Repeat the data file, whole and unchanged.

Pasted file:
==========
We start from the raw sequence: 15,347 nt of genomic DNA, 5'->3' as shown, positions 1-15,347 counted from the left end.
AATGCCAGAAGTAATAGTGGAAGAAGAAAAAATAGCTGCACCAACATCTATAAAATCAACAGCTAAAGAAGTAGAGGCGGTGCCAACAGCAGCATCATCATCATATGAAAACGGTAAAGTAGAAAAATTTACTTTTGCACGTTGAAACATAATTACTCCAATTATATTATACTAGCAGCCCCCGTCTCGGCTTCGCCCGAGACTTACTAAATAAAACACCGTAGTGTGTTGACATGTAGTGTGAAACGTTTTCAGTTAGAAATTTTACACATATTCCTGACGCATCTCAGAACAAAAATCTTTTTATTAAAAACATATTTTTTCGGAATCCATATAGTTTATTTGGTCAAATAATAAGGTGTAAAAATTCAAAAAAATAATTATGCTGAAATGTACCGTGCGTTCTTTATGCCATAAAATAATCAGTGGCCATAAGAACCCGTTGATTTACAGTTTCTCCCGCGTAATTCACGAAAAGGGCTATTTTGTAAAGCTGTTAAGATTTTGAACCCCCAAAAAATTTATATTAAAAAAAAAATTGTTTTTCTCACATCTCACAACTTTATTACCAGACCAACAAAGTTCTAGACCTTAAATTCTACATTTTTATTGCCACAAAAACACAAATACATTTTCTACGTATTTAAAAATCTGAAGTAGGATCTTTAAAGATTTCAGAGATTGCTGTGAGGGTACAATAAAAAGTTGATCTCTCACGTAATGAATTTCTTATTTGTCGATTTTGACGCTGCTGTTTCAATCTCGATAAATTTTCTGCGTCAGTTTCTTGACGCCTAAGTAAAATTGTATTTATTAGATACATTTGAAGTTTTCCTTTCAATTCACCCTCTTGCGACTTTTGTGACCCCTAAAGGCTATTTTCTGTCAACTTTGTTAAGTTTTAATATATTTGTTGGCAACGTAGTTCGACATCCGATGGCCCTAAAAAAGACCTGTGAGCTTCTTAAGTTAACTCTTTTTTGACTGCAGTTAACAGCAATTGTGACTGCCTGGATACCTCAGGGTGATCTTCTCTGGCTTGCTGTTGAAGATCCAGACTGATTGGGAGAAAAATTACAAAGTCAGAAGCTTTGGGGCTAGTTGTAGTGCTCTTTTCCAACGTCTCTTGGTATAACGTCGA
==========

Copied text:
We start from the raw sequence: 15,347 nt of genomic DNA, 5'->3' as shown, positions 1-15,347 counted from the left end.
AATGCCAGAAGTAATAGTGGAAGAAGAAAAAATAGCTGCACCAACATCTATAAAATCAACAGCTAAAGAAGTAGAGGCGGTGCCAACAGCAGCATCATCATCATATGAAAACGGTAAAGTAGAAAAATTTACTTTTGCACGTTGAAACATAATTACTCCAATTATATTATACTAGCAGCCCCCGTCTCGGCTTCGCCCGAGACTTACTAAATAAAACACCGTAGTGTGTTGACATGTAGTGTGAAACGTTTTCAGTTAGAAATTTTACACATATTCCTGACGCATCTCAGAACAAAAATCTTTTTATTAAAAACATATTTTTTCGGAATCCATATAGTTTATTTGGTCAAATAATAAGGTGTAAAAATTCAAAAAAATAATTATGCTGAAATGTACCGTGCGTTCTTTATGCCATAAAATAATCAGTGGCCATAAGAACCCGTTGATTTACAGTTTCTCCCGCGTAATTCACGAAAAGGGCTATTTTGTAAAGCTGTTAAGATTTTGAACCCCCAAAAAATTTATATTAAAAAAAAAATTGTTTTTCTCACATCTCACAACTTTATTACCAGACCAACAAAGTTCTAGACCTTAAATTCTACATTTTTATTGCCACAAAAACACAAATACATTTTCTACGTATTTAAAAATCTGAAGTAGGATCTTTAAAGATTTCAGAGATTGCTGTGAGGGTACAATAAAAAGTTGATCTCTCACGTAATGAATTTCTTATTTGTCGATTTTGACGCTGCTGTTTCAATCTCGATAAATTTTCTGCGTCAGTTTCTTGACGCCTAAGTAAAATTGTATTTATTAGATACATTTGAAGTTTTCCTTTCAATTCACCCTCTTGCGACTTTTGTGACCCCTAAAGGCTATTTTCTGTCAACTTTGTTAAGTTTTAATATATTTGTTGGCAACGTAGTTCGACATCCGATGGCCCTAAAAAAGACCTGTGAGCTTCTTAAGTTAACTCTTTTTTGACTGCAGTTAACAGCAATTGTGACTGCCTGGATACCTCAGGGTGATCTTCTCTGGCTTGCTGTTGAAGATCCAGACTGATTGGGAGAAAAATTACAAAGTCAGAAGCTTTGGGGCTAGTTGTAGTGCTCTTTTCCAACGTCTCTTGGTATAACGTCGA